What we’ve been reading this week

This week’s summary on the news stories, reports and blogs that have grabbed our attention. We welcome your thoughts and comments on these articles.

Global map of seeds, food and biodiversity launched, SciDev.Net

CAADP 10 Years Out: How Have Countries Fared in Agricultural Development?, IFPRI

Next generation of biofuels is still years away, CTV News

Empowering people and shaping policies for resilient agriculture and food systems, Wilton Park

Transformation of food systems needed for better nutrition, FAO

Changing the Global Food Narrative, Ensia

No-till farming is on the rise. That’s actually a big deal, The Washington Post

What does ‘big business’ say about Africa when it’s off the record?, From Poverty to Power, Duncan Green

Emissions of CO2 driving rapid oceans ‘acid trip’, BBC

Environmental pressures driven by EU consumption but faced by other countries, EC Science for Environment Policy

An Accidental Cattle Ranch Points the Way in Sustainable Farming, The New York Times

Bringing perennial grain crops to Africa is aim of new Gates Foundation-funded project, Michigan State University

Warsaw climate talks expected to deliver loss and damage mechanism, Thomson Reuters Foundation

 

 

What we’ve been reading this week

This week’s summary on the news stories, reports and blogs that have grabbed our attention. We welcome your thoughts and comments on these articles.

How economic growth has become anti-life, The Guardian

Group claims GMOs failed to deliver promised benefits, Inquirer News

Orange Sweet Potato One of the Most Innovative Ways to Feed the Planet, Says USAID Administrator, HarvestPlus

A YOUng FARMer’s vision, PAEPARD

UK agricultural research aid should do more for poor farmers, says watchdog, The Guardian

Yields of new varieties of agricultural crops continue to increase, Wageningen University

The Idealist: a brilliant, gripping, disturbing portrait of Jeffrey Sachs, From Power to Poverty, Duncan Green

Three Billion Poor People Are Waiting for Business to Reinvent Itself, The Business Solution to Poverty

Science has bigger say in GM food, China Daily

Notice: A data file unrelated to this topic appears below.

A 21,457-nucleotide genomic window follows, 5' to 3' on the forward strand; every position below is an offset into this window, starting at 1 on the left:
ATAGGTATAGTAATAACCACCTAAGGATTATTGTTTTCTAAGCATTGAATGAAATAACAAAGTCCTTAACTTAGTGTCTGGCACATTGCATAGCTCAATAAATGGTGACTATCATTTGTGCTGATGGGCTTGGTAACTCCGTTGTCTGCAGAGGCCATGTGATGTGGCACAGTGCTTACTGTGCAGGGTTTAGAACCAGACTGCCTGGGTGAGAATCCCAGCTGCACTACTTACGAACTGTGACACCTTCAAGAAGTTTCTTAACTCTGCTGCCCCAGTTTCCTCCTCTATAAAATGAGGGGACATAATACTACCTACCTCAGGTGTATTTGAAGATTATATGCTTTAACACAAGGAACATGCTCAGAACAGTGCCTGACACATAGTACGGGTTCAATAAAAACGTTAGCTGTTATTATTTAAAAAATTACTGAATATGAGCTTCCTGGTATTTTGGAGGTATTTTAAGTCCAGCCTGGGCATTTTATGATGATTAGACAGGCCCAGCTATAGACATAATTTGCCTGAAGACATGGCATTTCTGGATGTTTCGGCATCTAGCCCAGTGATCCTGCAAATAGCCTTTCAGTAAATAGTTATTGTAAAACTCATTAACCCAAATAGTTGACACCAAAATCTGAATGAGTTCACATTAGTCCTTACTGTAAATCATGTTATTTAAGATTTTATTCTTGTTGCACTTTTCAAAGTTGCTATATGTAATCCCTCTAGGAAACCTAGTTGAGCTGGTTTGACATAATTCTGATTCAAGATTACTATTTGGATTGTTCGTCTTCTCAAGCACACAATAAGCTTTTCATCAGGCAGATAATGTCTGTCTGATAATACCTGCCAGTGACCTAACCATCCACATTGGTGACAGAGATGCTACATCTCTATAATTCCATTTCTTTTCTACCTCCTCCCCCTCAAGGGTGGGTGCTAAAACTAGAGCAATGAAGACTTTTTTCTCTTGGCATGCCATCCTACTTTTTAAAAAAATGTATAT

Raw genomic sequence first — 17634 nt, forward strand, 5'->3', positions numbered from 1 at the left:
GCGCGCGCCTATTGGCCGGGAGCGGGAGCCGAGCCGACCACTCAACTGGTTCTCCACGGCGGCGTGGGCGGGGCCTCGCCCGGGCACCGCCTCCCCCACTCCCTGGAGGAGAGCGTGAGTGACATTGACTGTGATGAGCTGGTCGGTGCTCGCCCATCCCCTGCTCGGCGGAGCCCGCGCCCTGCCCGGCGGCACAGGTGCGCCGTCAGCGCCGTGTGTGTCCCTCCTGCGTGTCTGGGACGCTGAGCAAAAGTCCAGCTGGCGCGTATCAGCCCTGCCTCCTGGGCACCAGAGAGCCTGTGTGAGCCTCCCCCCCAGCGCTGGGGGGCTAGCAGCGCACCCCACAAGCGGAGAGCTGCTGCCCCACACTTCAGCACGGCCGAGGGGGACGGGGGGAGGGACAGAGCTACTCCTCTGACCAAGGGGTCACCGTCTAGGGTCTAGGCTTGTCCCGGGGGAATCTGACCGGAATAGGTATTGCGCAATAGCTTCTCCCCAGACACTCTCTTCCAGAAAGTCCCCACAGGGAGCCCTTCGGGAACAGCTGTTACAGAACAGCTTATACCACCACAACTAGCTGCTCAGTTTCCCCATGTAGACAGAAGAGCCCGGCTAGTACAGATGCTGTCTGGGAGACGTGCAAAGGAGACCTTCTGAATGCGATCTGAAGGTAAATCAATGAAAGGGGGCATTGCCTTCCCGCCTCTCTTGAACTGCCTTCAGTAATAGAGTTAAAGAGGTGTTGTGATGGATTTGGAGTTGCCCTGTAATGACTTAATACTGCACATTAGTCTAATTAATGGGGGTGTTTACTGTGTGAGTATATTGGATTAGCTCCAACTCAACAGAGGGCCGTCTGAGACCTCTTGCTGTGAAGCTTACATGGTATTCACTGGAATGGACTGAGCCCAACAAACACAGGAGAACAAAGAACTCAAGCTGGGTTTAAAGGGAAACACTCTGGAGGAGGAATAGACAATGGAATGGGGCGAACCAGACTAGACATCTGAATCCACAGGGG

How African innovation can take on the world, PC Tech Magazine

Have a Coke and a … GMO?, Politico

Landscapes debate could reinvigorate UN climate talks in Warsaw – negotiator, CIFOR, Thomson Reuters Foundation

Traditional innovation in farming is under threat, IIED

End Of The Egg? ‘Fake Egg’ Company Aims To Replace 79 Billion Chicken Eggs Laid Each Year, Civil Eats

How to end world hunger, CNN

 

Where are we on climate change?

ID-100103034 (2)Professor Sir Brian Hoskins, Director of the Grantham Institute for Climate Change and advisor to the UK government through the Committee on Climate Change, recently gave a talk at Imperial College London on the latest research and actions around climate change.

Global CO2 levels are currently at 397ppm (parts per million), a level not seen for 4.5 million years. We have increased CO2 levels in the atmosphere by 40% since the Industrial Revolution. While there has been a clear and significant increase in global temperatures since 1850, we have seen a hiatus on temperature rises in the last decade. While sceptics may use this as evidence to support their claims, a decade of cooler temperatures is not outside the range of predictions from climate models.

Global sea levels are rising 3mm per year. While the melting of the Western Antarctic and Greenland ice sheets is contributing around 1mm of this increase, it is unknown how likely this is to accelerate if we reach a threshold point of destabilisation. In the Arctic, recent pictures of the ice cap in mid-September (when it is at its minimum size) show it is half the average size it was in the last century. By 2050-2060 we would expect the arctic ice cap to have vanished come September.

We have seen some significant heat extremes in the past decade: the 2003 European heatwave, 2010 Russian heatwave and more recently the 2012 US drought. Work by NASA scientists Dr James Hansen and colleagues indicates a shift to more frequent and severe bouts of high temperatures. But it is not just heat extremes, as the climate changes we are also seeing cold extremes in certain locations despite remarkable warmth elsewhere. This indicates our ability to predict regional trends is much more limited than our ability to predict global averages and while we may, in the past have viewed climate change as a warming of the planet, now we are trying to understand it as a disruption of our climate systems, one that will have severe and varied results. [Read more…]

Progress from Doha on tackling climate change

A series of articles by Smita Nakhooda for the Overseas Development Initiative, Amy Goodman for The Guardian, and Aljazeera News lay out the progress made at the 18th Conference of the Parties to the UNFCCC held from in Doha from the 26th November to the 8th December 2012. As Amy Goodman points out, “latest findings suggest that the goal of limiting global temperature rise to 2ºC may now be beyond reach, and that we may now be locked into a 4-6ºC temperature increase”. So what are global leaders doing to avoid ‘dangerous climate change’?

1)    The Kyoto Protocol will run for a second commitment period from 1st January 2013 to 31st December 2020. But only the EU and Australia are bound by commitments to reduce emissions, and emissions reductions, an average of 18% relative to 1990 levels by 2020, are ‘not particularly challenging’. Further to this, countries such as the US and Canada are unlikely to adopt these commitments anytime soon. [Read more…]